Jesus Christ reportedly had a special method of answering questions and teaching the good news. When the people caught hold of an adulteress and asked him to prescribe the punishment for her, he coolly asked, “What does your law say?” When they said their law decreed the punishment of stoning the woman to death, Jesus said, “Well, then, let the man who has not committed any sin cast the first stone.”
Quiz programmes have become a popular pastime these days. At a certain quiz contest the candidates were answering the questions put to them by prefixing, “Is it?” So the quiz master asked, “Are you asking me or giving the answer?” The question is the soul of the interview and in modern times the candidates are also given a chance to ask questions. I remember an interesting anecdote. The chairperson of the interview committee asked the candidate, “Would you like to answer one single tough question or 10 easy questions?” The candidate opted for the single tough question. The chairperson asked, “Which comes first, the chicken or the egg?” Without batting an eyelid the candidate replied “The egg.” “How do you say that?” asked the chairperson. Do you know what the candidate said?
THE QUESTIONS In public speaking and presentations the audience is usually given time for asking questions to the speakers. When the question is tough and difficult to answer, the speaker usually precedes his answer by saying something like, “You have asked a very good question…..” On a certain occasion, the old Bollywood comedian Johnny Walker was being interviewed. Someone who wanted to pull his legs asked, “They say that whenever you perform, dquestion-answer stories which are very interesting. Once, Akbar asked his witty minister, “Birbal, who is the greatest of all?” Birbal said, “Undoubtedly, Jahanpanah, it is you.” Akbar laughed and said, “Oh, Birbal, I feel so sad to see that you do not know the answer to my question. The greatest of all is Allah, the merciful.” Birbal said, “I beg to differ, Jahanpanah, but you are definitely the greatest, you are greater than Allah.” “Can you prove it?” asked Akbar. “Yes, Jahanpanah. If you are displeased with me for any reason you can banish me from your kingdom. But if Allah is displeased, He cannot banish me from His Kingdom. He cannot do what you can do. That is why I say that you are the greatest.”
People often approach sooth sayers and astrologers with their questions about their future. Will I be rich? Will I be able to get a good partner in life? And so on and soon keys gather to watch. Is it true?” “But how is it that you were never seen in the group?” asked the great comedian. In history and mythology we often hear about kings asking questions to their courtiers and offering rewards for correct answers. Some monarchs would prescribe severe punishment including death if the person was not able to come up with a suitable answer. There are many Vikram Bethal, Akbar-Birbal, Krishna devarya-Thenali Ramahkrishna forth. A young man asked an astrologer what his future was likely to be. The astrologer said, “You will be in much difficulty till your fortieth year.” Hoping that after that he was going to be happy the man asked, “After that, sir?” “After that you will get used to your difficulties” was the answer.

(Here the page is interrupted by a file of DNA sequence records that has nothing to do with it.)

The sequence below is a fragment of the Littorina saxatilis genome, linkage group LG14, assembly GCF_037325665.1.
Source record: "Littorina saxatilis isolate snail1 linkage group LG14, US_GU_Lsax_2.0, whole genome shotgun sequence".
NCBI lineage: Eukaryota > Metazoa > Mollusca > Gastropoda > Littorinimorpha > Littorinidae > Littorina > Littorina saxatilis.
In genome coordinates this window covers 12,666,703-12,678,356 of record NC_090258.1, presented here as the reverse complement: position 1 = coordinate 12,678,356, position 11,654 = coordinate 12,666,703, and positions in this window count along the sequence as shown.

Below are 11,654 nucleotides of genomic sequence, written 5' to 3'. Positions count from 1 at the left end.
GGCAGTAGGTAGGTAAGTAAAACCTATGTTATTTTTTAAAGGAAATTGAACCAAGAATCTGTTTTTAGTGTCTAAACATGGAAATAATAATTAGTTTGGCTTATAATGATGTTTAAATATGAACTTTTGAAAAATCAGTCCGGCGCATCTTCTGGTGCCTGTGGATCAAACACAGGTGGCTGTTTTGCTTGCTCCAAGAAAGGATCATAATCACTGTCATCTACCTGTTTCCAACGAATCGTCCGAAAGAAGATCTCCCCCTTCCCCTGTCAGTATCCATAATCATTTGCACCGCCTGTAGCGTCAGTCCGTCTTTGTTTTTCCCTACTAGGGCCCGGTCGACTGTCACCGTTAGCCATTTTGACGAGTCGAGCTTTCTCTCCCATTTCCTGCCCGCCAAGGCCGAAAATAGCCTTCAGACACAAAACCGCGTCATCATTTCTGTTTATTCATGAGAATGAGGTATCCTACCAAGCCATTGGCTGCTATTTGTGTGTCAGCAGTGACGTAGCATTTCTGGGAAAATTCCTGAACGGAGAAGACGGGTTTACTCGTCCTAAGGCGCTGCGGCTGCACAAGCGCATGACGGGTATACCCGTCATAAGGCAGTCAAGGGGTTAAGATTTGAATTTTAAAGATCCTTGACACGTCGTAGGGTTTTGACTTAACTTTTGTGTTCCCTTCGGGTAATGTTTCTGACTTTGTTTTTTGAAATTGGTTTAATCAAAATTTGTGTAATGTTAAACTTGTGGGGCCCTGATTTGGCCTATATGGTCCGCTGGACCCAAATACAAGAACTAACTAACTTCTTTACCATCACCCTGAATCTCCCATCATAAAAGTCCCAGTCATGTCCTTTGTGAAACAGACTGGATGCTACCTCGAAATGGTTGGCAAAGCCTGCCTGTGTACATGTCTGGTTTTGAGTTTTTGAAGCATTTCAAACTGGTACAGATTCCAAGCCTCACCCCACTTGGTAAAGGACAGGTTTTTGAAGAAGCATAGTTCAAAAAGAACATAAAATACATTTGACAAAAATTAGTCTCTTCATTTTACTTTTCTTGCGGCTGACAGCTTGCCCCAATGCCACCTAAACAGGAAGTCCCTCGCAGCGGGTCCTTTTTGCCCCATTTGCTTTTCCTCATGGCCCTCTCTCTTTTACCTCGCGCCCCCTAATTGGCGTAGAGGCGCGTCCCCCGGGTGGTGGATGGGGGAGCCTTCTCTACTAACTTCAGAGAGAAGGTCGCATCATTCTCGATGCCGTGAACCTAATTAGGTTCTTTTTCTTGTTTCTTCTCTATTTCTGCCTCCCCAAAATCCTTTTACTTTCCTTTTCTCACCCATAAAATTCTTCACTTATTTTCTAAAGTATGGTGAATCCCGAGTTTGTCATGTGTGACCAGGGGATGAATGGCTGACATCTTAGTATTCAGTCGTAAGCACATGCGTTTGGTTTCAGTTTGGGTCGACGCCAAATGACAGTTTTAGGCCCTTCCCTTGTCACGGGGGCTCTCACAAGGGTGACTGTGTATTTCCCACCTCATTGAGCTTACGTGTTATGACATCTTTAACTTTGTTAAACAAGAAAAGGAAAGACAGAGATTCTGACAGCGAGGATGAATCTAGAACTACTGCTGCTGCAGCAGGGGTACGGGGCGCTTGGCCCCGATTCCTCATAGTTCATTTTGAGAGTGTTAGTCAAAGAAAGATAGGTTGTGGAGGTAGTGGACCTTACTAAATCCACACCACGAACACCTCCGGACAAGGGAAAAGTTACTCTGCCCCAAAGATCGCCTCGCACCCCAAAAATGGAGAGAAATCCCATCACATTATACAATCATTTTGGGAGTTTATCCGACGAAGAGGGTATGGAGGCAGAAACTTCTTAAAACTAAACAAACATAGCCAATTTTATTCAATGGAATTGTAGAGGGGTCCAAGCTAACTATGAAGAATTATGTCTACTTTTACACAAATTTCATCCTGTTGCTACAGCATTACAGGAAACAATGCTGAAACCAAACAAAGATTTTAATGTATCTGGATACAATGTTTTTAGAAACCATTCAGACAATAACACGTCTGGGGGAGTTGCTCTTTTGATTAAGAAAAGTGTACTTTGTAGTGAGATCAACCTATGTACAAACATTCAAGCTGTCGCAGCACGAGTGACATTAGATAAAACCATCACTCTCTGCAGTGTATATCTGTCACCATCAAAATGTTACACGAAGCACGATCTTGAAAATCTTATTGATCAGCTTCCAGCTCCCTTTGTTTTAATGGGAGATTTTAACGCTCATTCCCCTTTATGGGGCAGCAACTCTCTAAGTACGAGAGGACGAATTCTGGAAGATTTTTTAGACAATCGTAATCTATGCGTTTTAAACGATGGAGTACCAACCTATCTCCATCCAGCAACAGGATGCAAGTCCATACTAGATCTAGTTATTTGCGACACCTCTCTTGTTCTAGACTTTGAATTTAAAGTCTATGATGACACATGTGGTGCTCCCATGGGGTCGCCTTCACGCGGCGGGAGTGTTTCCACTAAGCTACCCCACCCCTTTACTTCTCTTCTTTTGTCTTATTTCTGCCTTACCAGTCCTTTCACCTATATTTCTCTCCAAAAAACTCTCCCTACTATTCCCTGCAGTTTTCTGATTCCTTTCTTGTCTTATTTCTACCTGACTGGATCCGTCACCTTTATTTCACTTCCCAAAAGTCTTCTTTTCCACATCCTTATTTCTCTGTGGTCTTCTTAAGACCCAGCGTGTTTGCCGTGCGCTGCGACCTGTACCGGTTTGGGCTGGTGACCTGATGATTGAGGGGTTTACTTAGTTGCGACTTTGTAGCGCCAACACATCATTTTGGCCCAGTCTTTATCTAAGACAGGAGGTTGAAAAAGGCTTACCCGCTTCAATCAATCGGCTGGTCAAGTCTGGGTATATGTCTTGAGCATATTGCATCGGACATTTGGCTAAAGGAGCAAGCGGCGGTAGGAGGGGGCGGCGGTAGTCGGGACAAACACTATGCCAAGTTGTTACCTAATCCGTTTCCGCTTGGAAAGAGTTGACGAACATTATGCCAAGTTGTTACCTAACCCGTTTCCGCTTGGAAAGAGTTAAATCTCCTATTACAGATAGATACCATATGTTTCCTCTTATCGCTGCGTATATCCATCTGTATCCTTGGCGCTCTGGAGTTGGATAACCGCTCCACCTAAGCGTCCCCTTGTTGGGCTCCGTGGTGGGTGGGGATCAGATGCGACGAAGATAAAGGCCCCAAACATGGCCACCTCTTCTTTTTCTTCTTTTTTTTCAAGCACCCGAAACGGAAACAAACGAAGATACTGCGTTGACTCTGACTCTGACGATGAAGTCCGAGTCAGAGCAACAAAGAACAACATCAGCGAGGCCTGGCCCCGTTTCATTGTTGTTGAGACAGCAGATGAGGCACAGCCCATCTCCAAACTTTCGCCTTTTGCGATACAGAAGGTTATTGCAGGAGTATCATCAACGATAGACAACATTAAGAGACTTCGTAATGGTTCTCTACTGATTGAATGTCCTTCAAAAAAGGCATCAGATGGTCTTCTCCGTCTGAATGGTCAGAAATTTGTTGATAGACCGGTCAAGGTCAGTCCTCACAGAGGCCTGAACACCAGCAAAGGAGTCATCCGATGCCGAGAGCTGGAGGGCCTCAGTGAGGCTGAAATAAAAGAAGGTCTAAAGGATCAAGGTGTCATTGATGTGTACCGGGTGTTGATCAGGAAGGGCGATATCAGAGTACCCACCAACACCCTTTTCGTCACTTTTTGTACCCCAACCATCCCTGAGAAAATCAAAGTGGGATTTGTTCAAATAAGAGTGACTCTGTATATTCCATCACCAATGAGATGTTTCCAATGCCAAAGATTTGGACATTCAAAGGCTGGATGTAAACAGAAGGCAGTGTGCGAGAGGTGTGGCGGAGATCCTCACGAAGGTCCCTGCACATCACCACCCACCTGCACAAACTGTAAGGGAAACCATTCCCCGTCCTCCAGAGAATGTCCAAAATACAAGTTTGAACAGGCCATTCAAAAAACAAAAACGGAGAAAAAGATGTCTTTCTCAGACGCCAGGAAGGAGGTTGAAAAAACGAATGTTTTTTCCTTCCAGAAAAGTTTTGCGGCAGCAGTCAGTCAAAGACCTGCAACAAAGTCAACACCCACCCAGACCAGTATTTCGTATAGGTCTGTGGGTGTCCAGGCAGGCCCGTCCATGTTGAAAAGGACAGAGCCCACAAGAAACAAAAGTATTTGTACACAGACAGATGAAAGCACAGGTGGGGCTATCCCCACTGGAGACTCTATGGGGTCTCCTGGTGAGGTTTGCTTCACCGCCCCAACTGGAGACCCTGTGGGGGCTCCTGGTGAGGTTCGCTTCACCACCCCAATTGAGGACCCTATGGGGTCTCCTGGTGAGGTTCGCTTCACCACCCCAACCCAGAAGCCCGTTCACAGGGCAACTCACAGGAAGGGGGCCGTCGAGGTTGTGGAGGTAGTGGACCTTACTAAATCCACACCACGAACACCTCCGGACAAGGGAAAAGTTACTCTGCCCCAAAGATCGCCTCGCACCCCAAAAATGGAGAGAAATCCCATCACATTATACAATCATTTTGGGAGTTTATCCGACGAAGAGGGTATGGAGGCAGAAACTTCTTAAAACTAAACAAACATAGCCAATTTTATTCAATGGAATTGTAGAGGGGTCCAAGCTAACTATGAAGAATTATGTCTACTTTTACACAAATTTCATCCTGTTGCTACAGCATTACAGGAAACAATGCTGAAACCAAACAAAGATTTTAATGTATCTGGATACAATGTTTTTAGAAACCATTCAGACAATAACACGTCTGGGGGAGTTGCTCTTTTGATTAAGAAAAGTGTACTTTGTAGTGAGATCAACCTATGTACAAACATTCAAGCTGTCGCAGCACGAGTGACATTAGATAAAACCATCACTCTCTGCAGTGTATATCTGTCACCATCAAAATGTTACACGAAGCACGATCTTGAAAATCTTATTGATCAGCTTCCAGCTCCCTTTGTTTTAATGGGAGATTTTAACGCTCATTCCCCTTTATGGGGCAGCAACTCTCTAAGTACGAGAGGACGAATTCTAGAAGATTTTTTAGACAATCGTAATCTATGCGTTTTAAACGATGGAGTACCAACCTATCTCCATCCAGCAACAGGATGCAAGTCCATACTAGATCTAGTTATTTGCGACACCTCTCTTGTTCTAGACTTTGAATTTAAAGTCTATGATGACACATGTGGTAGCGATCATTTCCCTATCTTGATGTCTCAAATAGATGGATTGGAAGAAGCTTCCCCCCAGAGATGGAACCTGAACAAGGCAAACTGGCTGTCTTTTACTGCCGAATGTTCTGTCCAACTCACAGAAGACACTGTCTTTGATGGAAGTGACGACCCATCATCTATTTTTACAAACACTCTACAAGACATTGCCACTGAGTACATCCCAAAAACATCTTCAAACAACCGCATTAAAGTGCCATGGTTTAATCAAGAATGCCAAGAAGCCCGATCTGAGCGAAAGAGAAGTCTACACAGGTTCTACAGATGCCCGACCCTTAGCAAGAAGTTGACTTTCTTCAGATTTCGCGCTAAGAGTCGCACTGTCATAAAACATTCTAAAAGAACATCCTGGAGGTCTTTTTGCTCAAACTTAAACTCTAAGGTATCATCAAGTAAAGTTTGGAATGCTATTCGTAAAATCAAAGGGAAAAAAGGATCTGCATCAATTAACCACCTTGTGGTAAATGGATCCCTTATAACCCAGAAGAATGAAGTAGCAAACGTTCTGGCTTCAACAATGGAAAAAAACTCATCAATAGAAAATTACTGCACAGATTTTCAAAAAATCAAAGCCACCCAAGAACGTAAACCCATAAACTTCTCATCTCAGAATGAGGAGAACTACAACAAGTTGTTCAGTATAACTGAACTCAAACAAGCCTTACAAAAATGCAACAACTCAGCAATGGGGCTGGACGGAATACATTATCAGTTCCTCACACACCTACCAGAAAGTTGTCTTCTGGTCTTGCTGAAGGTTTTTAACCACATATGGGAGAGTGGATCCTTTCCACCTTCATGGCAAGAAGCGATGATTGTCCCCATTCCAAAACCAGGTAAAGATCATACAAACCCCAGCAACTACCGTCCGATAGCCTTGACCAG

In law also the question has an important role in arriving at the truth of the matter. Lawyers put questions to the witnesses. The law of evidence allows some types of questions but not others. For example, one is not supposed to ask what are known as leading questions. A leading question is defined as “Any question suggesting the answer which the person putting it wishes or expects to receive.” For example, the lawyer may ask a question like this, “Did you find the accused in a drunken state?” It is clear that such a question is a leading question. The lawyer would have been within his rights to ask the same question in a different form – for instance, “In what state did you find the man?” We are familiar with many movie scenes where the opposite lawyer stands up and says, “Objection, your Honour. My learned friend should not ask such a question.” The judge may then either overrule the objection or sustain it. I remember a joke about the leading question. The lawyer asked the defendant, “Have you stopped beating your wife?”
I want to narrate another interesting anecdote about a lawyer who used to charge Rs 20,000 for answering two queries. A curious client called and asked, “Sir, is it true that you are charging Rs 20,000 for just two questions?” “Yes” said the advocate and added, “Please ask your second question.”
When we discuss questions we always think of asking questions to other people. But, coming to think of it, the most important person to whom I should ask questions is myself. Who am I? Where do I come from? Where will I go? What is the purpose and meaning of my life? What can I do to make myself and other people around me happy?